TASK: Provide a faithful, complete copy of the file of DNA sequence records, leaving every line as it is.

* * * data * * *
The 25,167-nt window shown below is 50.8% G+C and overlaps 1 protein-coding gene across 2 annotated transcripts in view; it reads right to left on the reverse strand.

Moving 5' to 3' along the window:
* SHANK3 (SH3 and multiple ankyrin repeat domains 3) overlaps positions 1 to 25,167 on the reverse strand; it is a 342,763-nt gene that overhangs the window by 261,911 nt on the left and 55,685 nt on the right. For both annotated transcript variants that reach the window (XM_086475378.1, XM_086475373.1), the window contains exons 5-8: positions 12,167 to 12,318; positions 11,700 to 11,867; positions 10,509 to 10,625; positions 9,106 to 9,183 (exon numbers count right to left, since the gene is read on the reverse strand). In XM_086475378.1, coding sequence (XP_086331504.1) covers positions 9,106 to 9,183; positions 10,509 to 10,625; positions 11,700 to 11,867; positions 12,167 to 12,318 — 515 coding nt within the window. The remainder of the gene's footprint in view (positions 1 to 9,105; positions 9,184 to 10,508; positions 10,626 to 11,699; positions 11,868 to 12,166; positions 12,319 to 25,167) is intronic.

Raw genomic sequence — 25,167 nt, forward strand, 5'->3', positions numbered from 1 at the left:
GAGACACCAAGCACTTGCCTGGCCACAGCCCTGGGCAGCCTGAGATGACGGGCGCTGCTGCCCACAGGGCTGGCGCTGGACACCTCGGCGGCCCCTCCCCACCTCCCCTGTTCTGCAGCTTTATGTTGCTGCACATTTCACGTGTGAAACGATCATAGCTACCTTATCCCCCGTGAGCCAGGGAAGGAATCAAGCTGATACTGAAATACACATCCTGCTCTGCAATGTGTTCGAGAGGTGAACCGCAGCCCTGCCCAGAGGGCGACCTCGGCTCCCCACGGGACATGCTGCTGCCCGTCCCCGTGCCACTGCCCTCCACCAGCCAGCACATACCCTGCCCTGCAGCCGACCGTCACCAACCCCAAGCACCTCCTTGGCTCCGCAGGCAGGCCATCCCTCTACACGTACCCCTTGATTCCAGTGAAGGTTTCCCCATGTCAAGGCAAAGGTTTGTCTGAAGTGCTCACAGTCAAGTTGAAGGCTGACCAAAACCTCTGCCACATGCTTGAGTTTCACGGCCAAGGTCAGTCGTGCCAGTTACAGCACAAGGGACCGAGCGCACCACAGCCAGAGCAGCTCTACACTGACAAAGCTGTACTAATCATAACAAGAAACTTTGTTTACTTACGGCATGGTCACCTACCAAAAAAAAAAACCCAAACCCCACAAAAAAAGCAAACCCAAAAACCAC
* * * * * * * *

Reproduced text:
The 25,167-nt window shown below is 50.8% G+C and overlaps 1 protein-coding gene across 2 annotated transcripts in view; it reads right to left on the reverse strand.

Moving 5' to 3' along the window:
* SHANK3 (SH3 and multiple ankyrin repeat domains 3) overlaps positions 1 to 25,167 on the reverse strand; it is a 342,763-nt gene that overhangs the window by 261,911 nt on the left and 55,685 nt on the right. For both annotated transcript variants that reach the window (XM_086475378.1, XM_086475373.1), the window contains exons 5-8: positions 12,167 to 12,318; positions 11,700 to 11,867; positions 10,509 to 10,625; positions 9,106 to 9,183 (exon numbers count right to left, since the gene is read on the reverse strand). In XM_086475378.1, coding sequence (XP_086331504.1) covers positions 9,106 to 9,183; positions 10,509 to 10,625; positions 11,700 to 11,867; positions 12,167 to 12,318 — 515 coding nt within the window. The remainder of the gene's footprint in view (positions 1 to 9,105; positions 9,184 to 10,508; positions 10,626 to 11,699; positions 11,868 to 12,166; positions 12,319 to 25,167) is intronic.

Raw genomic sequence — 25,167 nt, forward strand, 5'->3', positions numbered from 1 at the left:
GAGACACCAAGCACTTGCCTGGCCACAGCCCTGGGCAGCCTGAGATGACGGGCGCTGCTGCCCACAGGGCTGGCGCTGGACACCTCGGCGGCCCCTCCCCACCTCCCCTGTTCTGCAGCTTTATGTTGCTGCACATTTCACGTGTGAAACGATCATAGCTACCTTATCCCCCGTGAGCCAGGGAAGGAATCAAGCTGATACTGAAATACACATCCTGCTCTGCAATGTGTTCGAGAGGTGAACCGCAGCCCTGCCCAGAGGGCGACCTCGGCTCCCCACGGGACATGCTGCTGCCCGTCCCCGTGCCACTGCCCTCCACCAGCCAGCACATACCCTGCCCTGCAGCCGACCGTCACCAACCCCAAGCACCTCCTTGGCTCCGCAGGCAGGCCATCCCTCTACACGTACCCCTTGATTCCAGTGAAGGTTTCCCCATGTCAAGGCAAAGGTTTGTCTGAAGTGCTCACAGTCAAGTTGAAGGCTGACCAAAACCTCTGCCACATGCTTGAGTTTCACGGCCAAGGTCAGTCGTGCCAGTTACAGCACAAGGGACCGAGCGCACCACAGCCAGAGCAGCTCTACACTGACAAAGCTGTACTAATCATAACAAGAAACTTTGTTTACTTACGGCATGGTCACCTACCAAAAAAAAAAACCCAAACCCCACAAAAAAAGCAAACCCAAAAACCAC